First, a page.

Vienna, October 14 – The Obama Administration “has decided to conduct its relations with [the Russian Federation] just as it did with the Soviet Union,” an approach that reflects Washington’s judgment that “in the near future, Russia will not change in any way,” according to a leading Moscow commentator.
The United States understands, Anton Orekh argues on his Ekho Moskvy blog, that “the struggle for democracy and human rights in Russia is something noble but unlikely to bring results” while the pursuit of agreements with Moscow on issues like Iran and non-proliferation could be crowned with success (echo.msk.ru/blog/oreh/626735-echo/).
“The present administration,” he suggests in the wake of Secretary of State Hillary Clinton’s visit to Moscow, “has more than once been able to show its rational approach to problems: That [the US] cannot change, [it] will not take notice of, while that which [Washington] can do, [it] will do.”
At many points during the Cold War, he says, previous American administrations dealt with “communists from the USSR” in just the same way.” Washington “did not love with all its soul. But business is business, and [from this perspective] it is more important than feelings.”
Not surprisingly, many Russian human rights activists are both disturbed by this trend, to the extent that Orekh has identified it correctly. They were initially upset by the comments of Michael McFaul as reported in “Kommersant” on Monday following the NSC staffer’s meetings with Kremlin ideologist Vladislav Surkov (www.kommersant.ru/doc.aspx?DocsID=1255043).
Russian rights activists were angered by three things “Kommersant” reported, each of which at least in part McFaul and others have suggested the Moscow paper misquoted him or misconstrued his meaning. First, the activists were upset that the NSC staffer had suggested that Washington will refrain from “public criticism” of Surkov’s beloved “sovereign democracy.”
Second, they were angered that the joint commission on civil society would not include NGO representatives. And third, they were angered by the notion -- added it should be noted by “Kommersant” -- that McFaul had equated what they do with what Moscow operatives like Andranik Migranyan of the New York-based Institute of Democracy and Cooperation.
In fact, what McFaul was quoted as saying could be read in many ways: “We do not want to play the role of accuser,” he told “Kommersant.” “The style of [this] US president does not consist of pointing fingers and threatening. He has a different approach.” But even that was read by many activists as unfortunate.
Lyudmila Alekseyeva, the dean of Russian human rights activists who heads the Moscow Helsinki Group, said that “if America says: ‘we have democracy, and you can arrange things for yourselves as you like,’ then everything the democratic countries have achieved since 1975 [will go by the wayside” (http://www.echo.msk.ru/news/626629-echo.html).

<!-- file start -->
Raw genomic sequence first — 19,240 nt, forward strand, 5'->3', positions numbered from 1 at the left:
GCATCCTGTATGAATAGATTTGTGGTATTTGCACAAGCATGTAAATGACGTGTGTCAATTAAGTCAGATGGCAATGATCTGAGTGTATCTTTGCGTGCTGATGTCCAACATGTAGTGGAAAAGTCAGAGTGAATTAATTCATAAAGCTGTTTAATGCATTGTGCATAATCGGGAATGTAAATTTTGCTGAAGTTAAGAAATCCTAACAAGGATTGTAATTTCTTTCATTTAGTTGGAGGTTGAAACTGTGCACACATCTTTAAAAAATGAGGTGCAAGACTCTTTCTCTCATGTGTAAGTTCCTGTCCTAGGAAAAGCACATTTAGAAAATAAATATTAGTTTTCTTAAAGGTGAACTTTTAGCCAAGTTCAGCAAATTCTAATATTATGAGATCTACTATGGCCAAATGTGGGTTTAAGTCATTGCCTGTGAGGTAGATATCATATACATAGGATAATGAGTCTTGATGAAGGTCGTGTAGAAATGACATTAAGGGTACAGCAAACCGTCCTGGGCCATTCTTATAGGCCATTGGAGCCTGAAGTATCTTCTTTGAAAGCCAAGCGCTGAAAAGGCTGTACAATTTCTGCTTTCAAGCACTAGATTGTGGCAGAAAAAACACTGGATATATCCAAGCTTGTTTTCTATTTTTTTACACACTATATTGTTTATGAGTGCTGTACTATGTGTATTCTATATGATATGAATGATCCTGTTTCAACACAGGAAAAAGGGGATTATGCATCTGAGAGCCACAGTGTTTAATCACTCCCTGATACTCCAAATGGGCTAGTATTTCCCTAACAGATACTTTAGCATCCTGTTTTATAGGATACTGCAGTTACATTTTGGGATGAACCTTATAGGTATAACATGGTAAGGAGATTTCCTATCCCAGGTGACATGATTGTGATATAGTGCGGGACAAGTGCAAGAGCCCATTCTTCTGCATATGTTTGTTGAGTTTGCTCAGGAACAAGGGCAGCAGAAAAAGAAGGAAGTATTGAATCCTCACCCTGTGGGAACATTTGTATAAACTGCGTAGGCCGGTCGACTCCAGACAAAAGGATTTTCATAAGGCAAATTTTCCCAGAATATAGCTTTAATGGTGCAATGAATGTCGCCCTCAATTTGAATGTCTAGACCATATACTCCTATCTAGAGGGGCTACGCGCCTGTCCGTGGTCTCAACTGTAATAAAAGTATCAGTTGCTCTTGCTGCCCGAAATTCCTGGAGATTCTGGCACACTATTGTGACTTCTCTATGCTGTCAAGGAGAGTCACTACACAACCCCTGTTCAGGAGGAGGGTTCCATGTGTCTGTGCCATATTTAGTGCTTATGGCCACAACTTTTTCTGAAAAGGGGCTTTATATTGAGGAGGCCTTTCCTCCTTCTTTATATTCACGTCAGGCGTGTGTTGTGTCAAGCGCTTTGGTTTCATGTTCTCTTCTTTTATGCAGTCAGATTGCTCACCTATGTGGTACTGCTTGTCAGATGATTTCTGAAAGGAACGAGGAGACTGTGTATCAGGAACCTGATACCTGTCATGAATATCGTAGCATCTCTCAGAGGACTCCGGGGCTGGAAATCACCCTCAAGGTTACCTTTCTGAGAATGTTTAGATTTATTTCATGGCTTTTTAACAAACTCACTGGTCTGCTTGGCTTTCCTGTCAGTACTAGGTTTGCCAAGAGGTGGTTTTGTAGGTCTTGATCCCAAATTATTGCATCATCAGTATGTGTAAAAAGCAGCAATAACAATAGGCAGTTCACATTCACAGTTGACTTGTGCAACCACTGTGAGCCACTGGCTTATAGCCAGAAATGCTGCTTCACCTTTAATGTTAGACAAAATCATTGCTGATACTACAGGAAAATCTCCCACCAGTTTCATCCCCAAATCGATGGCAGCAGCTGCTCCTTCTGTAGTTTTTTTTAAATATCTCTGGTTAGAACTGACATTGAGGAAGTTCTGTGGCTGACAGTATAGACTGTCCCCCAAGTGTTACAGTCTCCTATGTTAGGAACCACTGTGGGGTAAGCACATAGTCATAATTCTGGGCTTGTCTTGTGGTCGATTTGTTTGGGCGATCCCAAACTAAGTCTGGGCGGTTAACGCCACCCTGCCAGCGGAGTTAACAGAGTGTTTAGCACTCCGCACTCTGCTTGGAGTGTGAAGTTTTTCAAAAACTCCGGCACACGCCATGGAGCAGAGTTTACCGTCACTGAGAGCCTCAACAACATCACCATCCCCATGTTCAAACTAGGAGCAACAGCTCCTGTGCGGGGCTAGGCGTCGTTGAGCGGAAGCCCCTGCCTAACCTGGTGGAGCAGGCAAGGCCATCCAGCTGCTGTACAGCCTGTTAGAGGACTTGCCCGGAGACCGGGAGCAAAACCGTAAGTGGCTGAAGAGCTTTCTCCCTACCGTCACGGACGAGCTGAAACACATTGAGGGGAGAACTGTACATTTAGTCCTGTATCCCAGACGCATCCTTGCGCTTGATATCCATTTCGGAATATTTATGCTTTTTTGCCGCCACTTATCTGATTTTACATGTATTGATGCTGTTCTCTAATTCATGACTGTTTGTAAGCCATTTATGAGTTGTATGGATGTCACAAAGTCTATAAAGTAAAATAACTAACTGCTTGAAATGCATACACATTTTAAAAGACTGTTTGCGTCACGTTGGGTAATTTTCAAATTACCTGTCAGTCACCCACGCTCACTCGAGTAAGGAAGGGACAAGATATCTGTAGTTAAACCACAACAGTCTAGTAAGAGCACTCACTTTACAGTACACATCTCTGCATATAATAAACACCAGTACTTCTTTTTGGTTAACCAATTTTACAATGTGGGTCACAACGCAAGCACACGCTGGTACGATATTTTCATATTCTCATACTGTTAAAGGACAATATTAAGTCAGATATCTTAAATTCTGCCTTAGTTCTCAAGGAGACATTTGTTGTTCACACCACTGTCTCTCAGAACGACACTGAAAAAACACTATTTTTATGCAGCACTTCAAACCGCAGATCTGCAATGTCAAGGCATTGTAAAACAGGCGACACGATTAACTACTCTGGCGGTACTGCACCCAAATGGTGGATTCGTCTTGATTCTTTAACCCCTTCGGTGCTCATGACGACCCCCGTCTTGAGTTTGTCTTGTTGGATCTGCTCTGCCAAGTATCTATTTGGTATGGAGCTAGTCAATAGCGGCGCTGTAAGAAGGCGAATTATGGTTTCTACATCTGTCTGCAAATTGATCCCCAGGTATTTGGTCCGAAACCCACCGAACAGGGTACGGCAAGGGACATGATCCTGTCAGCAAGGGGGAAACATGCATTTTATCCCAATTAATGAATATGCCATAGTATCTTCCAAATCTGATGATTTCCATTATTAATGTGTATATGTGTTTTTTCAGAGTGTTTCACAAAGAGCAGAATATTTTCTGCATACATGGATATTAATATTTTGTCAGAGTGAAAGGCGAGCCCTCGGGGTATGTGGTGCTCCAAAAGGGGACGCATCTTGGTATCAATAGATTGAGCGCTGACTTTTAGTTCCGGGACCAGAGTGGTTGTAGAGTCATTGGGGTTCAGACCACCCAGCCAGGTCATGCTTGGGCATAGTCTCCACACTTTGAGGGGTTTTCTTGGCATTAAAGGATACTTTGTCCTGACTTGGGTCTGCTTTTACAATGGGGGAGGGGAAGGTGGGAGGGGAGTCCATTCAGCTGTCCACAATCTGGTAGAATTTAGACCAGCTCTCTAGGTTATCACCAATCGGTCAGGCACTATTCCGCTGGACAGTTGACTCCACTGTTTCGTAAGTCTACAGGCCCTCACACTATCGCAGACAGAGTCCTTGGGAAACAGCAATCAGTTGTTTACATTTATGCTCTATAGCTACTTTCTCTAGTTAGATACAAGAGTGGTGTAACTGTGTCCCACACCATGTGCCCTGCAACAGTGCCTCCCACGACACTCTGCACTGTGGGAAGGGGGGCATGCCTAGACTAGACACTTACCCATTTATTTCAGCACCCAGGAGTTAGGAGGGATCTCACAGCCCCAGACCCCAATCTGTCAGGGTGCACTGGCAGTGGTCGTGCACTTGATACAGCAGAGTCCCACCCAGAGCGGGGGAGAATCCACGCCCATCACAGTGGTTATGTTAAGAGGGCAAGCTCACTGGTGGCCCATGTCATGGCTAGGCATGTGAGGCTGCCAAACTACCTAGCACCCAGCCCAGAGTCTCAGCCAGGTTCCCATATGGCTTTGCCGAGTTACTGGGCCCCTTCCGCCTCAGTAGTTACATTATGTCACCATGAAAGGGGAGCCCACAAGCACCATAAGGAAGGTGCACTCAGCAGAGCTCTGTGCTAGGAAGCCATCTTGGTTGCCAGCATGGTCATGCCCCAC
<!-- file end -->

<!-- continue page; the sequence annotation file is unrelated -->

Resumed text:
Moreover, she continued, “if America and the rest of the world will silently watch while freedom of the press is suppressed [in Russia], while meetings and demonstrations are broken up, … while political parties are shackled and elections falsified, … then, in that case, [she said she thought] that the Nobel Peace Prize had been given to Barak Obama prematurely.”
Meanwhile, Lev Ponomaryev, the head of the For Human Rights Movement, was somewhat less definitive. He said that Russian rights activists should “understand that politics often is a compromise” and advising others to wait a little to see what Obama in fact does before drawing any conclusion (grani.ru/Politics/World/US/RF/m.160616.html).
But Vladimir Bukovsky, a Soviet-era dissident who is a leader of Solidarity, said that Washington must remember in the words of Sobkorr.ru that “the problem of human rights is directly connected with the problem of international security” because countries that ignore human rights “are inclined to aggression” (www.sobkorr.ru/news/4AD564C7D8A75.html).
At a meeting in Spaso House at the conclusion of her visit, Secretary Clinton was able to reassure some but not all Russian rights activists that the United States was not backing away from its commitment to human rights and democracy in Russia but simply pursuing these goals in a new war (www.ng.ru/politics/2009-10-14/1_klinton.html?mthree=2).
Alekseyeva was slightly more positive after the one-hour session, but others were not: Memorial’s Oleg Orlov, for example, said that the meeting had “an absolutely formal character,” something he suggested precluded any real exploration of either the problems of human rights in Russia or Washington’s approach (gzt.ru/topnews/politics/266288.html).
Given these uncertainties about where Moscow and Washington are heading, Orekh provided a thoughtful comment. He said that he fully understood why Russia’s human rights activists are upset by Washington’s apparent shift, but he then added that they should understand that “in the struggle for changes in [Russian] society, [Russians] can count only on themselves.”
“No one except us can resolve this problem,” he concluded, and rather than continue to “appeal to the enlightened West” to come and save Russia from itself, “it would be better [for those who care about human rights and democracy] to more actively work with one’s own citizens however difficult such work inevitably is.”